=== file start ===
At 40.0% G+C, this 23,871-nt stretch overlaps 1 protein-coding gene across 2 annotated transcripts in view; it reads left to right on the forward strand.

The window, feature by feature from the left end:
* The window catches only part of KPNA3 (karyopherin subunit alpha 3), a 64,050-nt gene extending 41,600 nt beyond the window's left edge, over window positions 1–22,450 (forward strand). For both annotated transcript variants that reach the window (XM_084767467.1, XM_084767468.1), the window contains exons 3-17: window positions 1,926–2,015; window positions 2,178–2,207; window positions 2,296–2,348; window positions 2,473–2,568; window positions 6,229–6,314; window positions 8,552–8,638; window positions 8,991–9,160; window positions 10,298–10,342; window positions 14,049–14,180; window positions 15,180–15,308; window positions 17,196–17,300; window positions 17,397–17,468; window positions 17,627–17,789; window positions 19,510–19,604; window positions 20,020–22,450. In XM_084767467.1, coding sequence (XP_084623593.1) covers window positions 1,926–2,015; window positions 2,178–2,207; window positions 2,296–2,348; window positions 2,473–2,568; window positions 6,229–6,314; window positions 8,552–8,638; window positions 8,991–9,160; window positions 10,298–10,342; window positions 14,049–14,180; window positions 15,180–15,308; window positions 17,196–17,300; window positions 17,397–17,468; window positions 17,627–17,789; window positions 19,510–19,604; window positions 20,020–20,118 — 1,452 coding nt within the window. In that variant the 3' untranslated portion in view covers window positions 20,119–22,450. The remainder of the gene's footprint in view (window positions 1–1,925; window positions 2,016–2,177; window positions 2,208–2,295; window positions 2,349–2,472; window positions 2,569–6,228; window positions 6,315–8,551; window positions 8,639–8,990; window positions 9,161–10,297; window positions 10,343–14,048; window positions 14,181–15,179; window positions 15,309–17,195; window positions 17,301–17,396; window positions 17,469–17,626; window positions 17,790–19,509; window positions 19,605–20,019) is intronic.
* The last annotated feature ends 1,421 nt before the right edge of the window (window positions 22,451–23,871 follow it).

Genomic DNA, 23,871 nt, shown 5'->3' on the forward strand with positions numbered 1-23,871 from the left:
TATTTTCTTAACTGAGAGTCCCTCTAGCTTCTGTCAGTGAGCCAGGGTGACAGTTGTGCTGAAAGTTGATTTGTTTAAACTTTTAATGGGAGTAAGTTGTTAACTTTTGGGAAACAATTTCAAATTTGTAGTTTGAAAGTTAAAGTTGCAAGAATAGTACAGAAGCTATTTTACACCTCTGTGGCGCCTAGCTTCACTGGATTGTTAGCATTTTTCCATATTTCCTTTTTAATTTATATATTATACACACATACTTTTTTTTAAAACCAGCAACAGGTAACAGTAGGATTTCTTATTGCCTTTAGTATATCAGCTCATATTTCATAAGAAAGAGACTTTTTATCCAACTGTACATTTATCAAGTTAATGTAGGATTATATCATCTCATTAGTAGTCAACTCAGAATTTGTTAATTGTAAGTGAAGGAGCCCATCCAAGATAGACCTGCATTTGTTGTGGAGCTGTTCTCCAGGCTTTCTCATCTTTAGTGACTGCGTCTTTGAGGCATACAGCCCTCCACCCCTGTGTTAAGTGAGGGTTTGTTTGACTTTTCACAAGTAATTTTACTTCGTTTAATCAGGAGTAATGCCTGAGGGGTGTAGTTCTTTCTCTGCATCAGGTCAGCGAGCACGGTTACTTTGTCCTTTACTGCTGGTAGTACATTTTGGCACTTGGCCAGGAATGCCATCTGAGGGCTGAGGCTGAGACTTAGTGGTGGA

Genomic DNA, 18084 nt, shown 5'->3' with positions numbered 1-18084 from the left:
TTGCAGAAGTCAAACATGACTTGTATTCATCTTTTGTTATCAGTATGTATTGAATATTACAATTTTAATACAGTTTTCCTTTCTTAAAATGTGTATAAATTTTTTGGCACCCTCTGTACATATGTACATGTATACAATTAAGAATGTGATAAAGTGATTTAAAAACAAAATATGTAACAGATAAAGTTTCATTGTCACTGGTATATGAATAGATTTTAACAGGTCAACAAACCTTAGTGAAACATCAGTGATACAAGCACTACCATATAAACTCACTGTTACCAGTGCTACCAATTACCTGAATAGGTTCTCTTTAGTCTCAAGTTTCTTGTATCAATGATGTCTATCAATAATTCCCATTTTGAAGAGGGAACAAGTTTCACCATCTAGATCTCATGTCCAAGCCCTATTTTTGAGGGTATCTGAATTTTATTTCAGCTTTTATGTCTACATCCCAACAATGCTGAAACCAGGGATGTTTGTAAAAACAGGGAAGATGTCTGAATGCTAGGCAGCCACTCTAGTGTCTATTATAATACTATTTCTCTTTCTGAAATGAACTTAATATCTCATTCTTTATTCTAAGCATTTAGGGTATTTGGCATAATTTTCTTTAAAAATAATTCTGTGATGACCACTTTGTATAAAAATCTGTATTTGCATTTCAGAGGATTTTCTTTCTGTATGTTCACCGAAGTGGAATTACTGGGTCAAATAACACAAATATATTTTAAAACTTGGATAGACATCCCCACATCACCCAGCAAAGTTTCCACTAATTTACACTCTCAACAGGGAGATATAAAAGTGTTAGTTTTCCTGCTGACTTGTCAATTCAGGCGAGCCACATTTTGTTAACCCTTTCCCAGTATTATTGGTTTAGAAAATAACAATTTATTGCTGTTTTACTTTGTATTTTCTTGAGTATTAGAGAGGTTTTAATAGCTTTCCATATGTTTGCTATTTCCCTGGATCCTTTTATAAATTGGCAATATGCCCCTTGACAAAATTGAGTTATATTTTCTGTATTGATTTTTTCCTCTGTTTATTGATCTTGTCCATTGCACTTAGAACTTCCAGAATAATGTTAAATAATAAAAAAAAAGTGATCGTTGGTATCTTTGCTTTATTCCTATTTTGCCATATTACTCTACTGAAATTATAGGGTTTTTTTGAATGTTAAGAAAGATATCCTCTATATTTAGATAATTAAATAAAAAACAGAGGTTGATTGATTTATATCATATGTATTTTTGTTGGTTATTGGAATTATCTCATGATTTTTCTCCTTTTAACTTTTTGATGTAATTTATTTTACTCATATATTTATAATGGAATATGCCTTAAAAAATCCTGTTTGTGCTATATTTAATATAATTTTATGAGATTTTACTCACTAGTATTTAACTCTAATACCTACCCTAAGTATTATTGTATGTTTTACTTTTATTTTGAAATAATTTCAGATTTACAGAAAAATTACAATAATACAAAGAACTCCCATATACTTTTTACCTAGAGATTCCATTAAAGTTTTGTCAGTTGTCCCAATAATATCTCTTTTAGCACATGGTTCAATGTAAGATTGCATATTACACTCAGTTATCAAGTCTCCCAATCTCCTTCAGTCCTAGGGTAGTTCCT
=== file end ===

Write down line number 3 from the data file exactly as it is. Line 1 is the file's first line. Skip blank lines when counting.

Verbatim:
* The window catches only part of KPNA3 (karyopherin subunit alpha 3), a 64,050-nt gene extending 41,600 nt beyond the window's left edge, over window positions 1–22,450 (forward strand). For both annotated transcript variants that reach the window (XM_084767467.1, XM_084767468.1), the window contains exons 3-17: window positions 1,926–2,015; window positions 2,178–2,207; window positions 2,296–2,348; window positions 2,473–2,568; window positions 6,229–6,314; window positions 8,552–8,638; window positions 8,991–9,160; window positions 10,298–10,342; window positions 14,049–14,180; window positions 15,180–15,308; window positions 17,196–17,300; window positions 17,397–17,468; window positions 17,627–17,789; window positions 19,510–19,604; window positions 20,020–22,450. In XM_084767467.1, coding sequence (XP_084623593.1) covers window positions 1,926–2,015; window positions 2,178–2,207; window positions 2,296–2,348; window positions 2,473–2,568; window positions 6,229–6,314; window positions 8,552–8,638; window positions 8,991–9,160; window positions 10,298–10,342; window positions 14,049–14,180; window positions 15,180–15,308; window positions 17,196–17,300; window positions 17,397–17,468; window positions 17,627–17,789; window positions 19,510–19,604; window positions 20,020–20,118 — 1,452 coding nt within the window. In that variant the 3' untranslated portion in view covers window positions 20,119–22,450. The remainder of the gene's footprint in view (window positions 1–1,925; window positions 2,016–2,177; window positions 2,208–2,295; window positions 2,349–2,472; window positions 2,569–6,228; window positions 6,315–8,551; window positions 8,639–8,990; window positions 9,161–10,297; window positions 10,343–14,048; window positions 14,181–15,179; window positions 15,309–17,195; window positions 17,301–17,396; window positions 17,469–17,626; window positions 17,790–19,509; window positions 19,605–20,019) is intronic.